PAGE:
Share →

tefl_no_degree.jpgDo you need a degree to teach English legally in Thailand?

This is one of the most asked questions about teaching English and Thailand, and the answer is a definite maybe.

If you’ve done any research on this, you’ve probably read that there are some that claim that a degree is required and there are others that say that they’ve been working legally for years without one. Who can you believe?

There’s no nationwide policy in Thailand which dictates that foreign English teachers need to hold a bachelor’s degree in order to be granted a teacher’s license, non-immigrant B visa or work permit. Each area of Thailand has its own immigration and labor office, and a degree might be required at one but not the other. This, like many other things in Thailand, is not consistent.





There simply aren’t enough native English teachers with university degrees to go around. If you don’t have a degree, the school you are applying to can submit a request to the Thai Ministry of Education (MoE) for a waiver. Organizations with favorable reputations will often find it easier to navigate through the system, especially if there is a need.

What you don’t want to do is get a job with a fake degree or lie about having a one. The odds are on your side that you won’t get caught, but this just isn’t smart. Immigration police have raided schools in the past and a handful of teachers using fake degrees have gone to Thai prison for lying about their qualifications.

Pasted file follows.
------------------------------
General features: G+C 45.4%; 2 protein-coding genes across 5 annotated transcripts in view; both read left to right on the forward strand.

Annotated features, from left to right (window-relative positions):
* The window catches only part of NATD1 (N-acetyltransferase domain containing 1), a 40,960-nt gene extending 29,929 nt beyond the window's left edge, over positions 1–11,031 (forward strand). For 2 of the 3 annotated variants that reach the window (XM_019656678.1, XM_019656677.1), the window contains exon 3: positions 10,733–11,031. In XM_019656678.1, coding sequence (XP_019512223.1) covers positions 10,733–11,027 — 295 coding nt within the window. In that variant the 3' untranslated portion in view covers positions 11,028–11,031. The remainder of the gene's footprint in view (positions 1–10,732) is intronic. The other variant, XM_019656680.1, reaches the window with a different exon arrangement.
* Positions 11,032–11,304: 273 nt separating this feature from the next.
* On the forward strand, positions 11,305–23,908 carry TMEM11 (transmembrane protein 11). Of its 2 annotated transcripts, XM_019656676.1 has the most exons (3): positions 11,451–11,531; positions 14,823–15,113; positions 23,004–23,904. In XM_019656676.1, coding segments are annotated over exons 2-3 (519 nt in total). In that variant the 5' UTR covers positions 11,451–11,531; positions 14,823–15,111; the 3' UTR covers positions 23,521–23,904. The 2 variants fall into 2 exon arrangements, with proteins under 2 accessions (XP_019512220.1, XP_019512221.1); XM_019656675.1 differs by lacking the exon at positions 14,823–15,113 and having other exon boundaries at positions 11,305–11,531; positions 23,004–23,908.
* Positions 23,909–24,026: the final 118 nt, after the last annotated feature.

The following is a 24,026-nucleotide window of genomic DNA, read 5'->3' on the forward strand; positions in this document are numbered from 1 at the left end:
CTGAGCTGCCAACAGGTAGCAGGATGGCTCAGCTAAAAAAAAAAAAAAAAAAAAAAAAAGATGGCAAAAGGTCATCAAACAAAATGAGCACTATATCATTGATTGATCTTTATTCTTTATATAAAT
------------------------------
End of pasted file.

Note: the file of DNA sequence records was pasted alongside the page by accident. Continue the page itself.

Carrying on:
Another popular misconception is that a life experience degree from one of the online degree mills will be accepted by the MoE. Thailand has many loopholes, but this is not one of them. Degrees may be checked at any time and if you are caught with one of these life experience degrees, you could be out of work.

So, where does this leave us? Is it possible to work in Thailand legally without a university degree? Yes. Is it easier to find work with one? Yes. Should you use a fake degree? No. Will you be caught with one? It’s unlikely, but possible.

Rules change, and nothing is ever set in stone. If you have any questions, please let us know in the comments below.

3 Responses to Teaching in Thailand without a degree. Is it possible?

  1. Samantha says:

    I am a third year at a university but this semester I am not in school because I am working and getting my TEFL certificate. My plans are to move to Thailand with my mother around June in hopes of a job. I am not fluent in Thai but I know a lot about my culture since I am half. Do you think my chances of getting a stable teaching job in Chiang Mai are still good even though I don’t have a Bachelors degree? Thanks!

    • TeachTEFLThailand says:

      Hi Samantha,
      Are you entering to Thailand as a dependent with a non-immigrant “O” visa? If so, that will give you plenty of time to look for work, and you will be able to legally work with this type of visa (with a work permit).
      Bring a transcript of your completed course work. Jobs are available everywhere, and it’s best to go to each school in person. If you have trouble finding a job because of your lack of a degree, you can try working at a private language school. Private language schools/centers often hire teachers as “language trainers” (ผู้สอน) as opposed to “teachers” (ครุ) which can make it easier to get a work permit. It could be a viable way to get your foot in the door.
      Be persistent, polite and be sure to have everything in order before you leave.
      Good luck!

  2. ruben says:

    I have my 120 hour tefl certificate and 2 weeks from now I will have my Associates degree. What are the chances of me being able to land a teaching job in Thailand?

Leave a Reply

Your email address will not be published. Required fields are marked *

You may use these HTML tags and attributes: <a href="" title=""> <abbr title=""> <acronym title=""> <b> <blockquote cite=""> <cite> <code> <del datetime=""> <em> <i> <q cite=""> <strike> <strong>